Journal article, monograph, or newsletter
Chin, J., Dowdy, E., and Quirk, M. (2013). Universal Screening in Middle School: Examining the Behavioral and Emotional Screening System. Journal of Psychoeducational Assessment, 31(1): 53–60. doi:10.1177/0734282912448137
Dever, B., Raines, T., and Dowdy, E. (2016). Factor Structure and Differential Item Functioning of the BASC-2 BESS Spanish Language Parent Form. School Psychology Quarterly, 31(2): 213–225. doi:10.1037/spq0000131
Dever, B.V., Mays, K.L., Kamphaus, R.W., and Dowdy, E. (2012). The Factor Structure of the BASC-2 Behavioral and Emotional Screening System Teacher Form, Child/Adolescent. Journal of Psychoeducational Assessment, 30(5): 488–495. doi:10.1177/0734282912438869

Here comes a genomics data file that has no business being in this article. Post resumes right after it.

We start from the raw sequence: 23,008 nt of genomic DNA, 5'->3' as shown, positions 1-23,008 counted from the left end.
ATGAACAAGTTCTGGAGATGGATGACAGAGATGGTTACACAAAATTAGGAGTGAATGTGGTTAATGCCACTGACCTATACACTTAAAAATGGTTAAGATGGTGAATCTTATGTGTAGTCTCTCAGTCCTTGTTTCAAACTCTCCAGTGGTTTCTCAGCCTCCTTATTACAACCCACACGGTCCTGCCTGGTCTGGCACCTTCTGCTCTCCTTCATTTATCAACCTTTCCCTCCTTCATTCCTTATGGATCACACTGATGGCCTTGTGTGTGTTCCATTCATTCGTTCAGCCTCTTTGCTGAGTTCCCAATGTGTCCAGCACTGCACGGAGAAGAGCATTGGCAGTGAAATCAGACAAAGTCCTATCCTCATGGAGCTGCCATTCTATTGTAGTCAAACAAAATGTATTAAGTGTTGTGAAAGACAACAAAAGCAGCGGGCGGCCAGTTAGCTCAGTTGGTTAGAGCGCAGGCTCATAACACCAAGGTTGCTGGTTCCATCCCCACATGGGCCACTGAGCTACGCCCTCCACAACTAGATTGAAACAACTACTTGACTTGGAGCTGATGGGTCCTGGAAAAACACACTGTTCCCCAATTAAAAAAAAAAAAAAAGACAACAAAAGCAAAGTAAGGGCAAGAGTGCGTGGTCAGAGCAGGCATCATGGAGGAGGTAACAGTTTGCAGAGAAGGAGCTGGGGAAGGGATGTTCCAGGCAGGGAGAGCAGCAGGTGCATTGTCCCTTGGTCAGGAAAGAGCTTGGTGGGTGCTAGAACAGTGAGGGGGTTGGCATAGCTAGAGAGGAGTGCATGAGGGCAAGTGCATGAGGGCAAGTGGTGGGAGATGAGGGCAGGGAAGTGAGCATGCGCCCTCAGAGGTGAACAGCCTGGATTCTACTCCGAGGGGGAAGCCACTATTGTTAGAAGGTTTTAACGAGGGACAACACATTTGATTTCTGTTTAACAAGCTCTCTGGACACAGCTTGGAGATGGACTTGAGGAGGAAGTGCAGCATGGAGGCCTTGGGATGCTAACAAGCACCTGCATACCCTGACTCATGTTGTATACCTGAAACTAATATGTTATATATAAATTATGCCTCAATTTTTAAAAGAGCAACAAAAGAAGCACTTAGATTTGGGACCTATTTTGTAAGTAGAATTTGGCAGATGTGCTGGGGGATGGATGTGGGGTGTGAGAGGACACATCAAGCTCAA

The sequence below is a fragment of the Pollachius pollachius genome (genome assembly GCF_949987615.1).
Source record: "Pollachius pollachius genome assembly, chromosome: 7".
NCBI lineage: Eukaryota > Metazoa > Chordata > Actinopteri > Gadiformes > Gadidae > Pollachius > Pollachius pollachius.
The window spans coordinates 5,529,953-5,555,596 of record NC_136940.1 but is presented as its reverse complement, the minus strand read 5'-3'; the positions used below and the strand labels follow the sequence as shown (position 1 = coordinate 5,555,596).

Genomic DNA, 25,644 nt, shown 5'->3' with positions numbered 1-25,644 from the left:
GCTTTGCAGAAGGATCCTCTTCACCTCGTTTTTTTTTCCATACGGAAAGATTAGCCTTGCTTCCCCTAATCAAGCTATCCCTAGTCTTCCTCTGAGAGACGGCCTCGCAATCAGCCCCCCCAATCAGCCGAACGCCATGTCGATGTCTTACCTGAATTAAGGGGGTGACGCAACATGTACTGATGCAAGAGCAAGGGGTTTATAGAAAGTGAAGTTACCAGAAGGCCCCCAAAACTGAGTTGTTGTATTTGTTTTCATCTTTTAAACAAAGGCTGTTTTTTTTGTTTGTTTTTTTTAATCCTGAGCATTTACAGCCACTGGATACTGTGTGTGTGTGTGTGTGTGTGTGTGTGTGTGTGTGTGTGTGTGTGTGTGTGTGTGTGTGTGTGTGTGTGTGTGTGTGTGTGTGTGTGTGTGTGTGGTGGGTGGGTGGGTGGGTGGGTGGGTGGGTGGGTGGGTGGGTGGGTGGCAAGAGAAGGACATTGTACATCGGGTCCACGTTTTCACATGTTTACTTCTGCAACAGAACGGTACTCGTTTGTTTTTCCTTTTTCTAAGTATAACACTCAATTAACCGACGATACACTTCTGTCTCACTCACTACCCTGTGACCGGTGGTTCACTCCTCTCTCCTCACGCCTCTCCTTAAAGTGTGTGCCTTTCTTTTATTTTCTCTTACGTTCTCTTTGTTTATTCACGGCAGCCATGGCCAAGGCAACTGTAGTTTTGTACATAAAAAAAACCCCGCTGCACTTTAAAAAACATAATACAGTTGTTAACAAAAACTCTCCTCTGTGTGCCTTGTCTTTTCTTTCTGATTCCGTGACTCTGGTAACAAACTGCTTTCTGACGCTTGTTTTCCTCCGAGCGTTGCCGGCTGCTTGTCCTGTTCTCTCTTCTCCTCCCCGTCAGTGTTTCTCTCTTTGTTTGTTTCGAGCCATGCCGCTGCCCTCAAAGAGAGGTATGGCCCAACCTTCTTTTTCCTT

DiStefano, C., and Morgan, G. (2010). Evaluation of the Bess TRS-CA Using the Rasch Rating Scale Model. School Psychology Quarterly, 25(4): 202–212. doi:10.1037/a0021509
DiStefano, C., and Morgan, G. (2011). Examining Classification Criteria: A Comparison of Three Cut Score Methods. Psychological Assessment, 23(2): 354–363. doi:10.1037/a0021745
Dowdy, E., Chin, J., Twyford, J., and Dever, B. (2011). A Factor Analytic Investigation of the BASC-2 Behavioral and Emotional Screening System Parent Form: Psychometric Properties, Practical Implications, and Future Directions. Journal of School Psychology, 49(3): 265–280. doi:10.1016/j.jsp.2011.03.005
Dowdy, E., Dever, B. V., Raines, T., and Moffa, K. (2016). A Preliminary Investigation into the Added Value of Multiple Gates and Informants in Universal Screening for Behavioral and Emotional Risk. Journal of Applied School Psychology, 32(2): 178–198. doi:10.1080/15377903.2016.1165327 Full text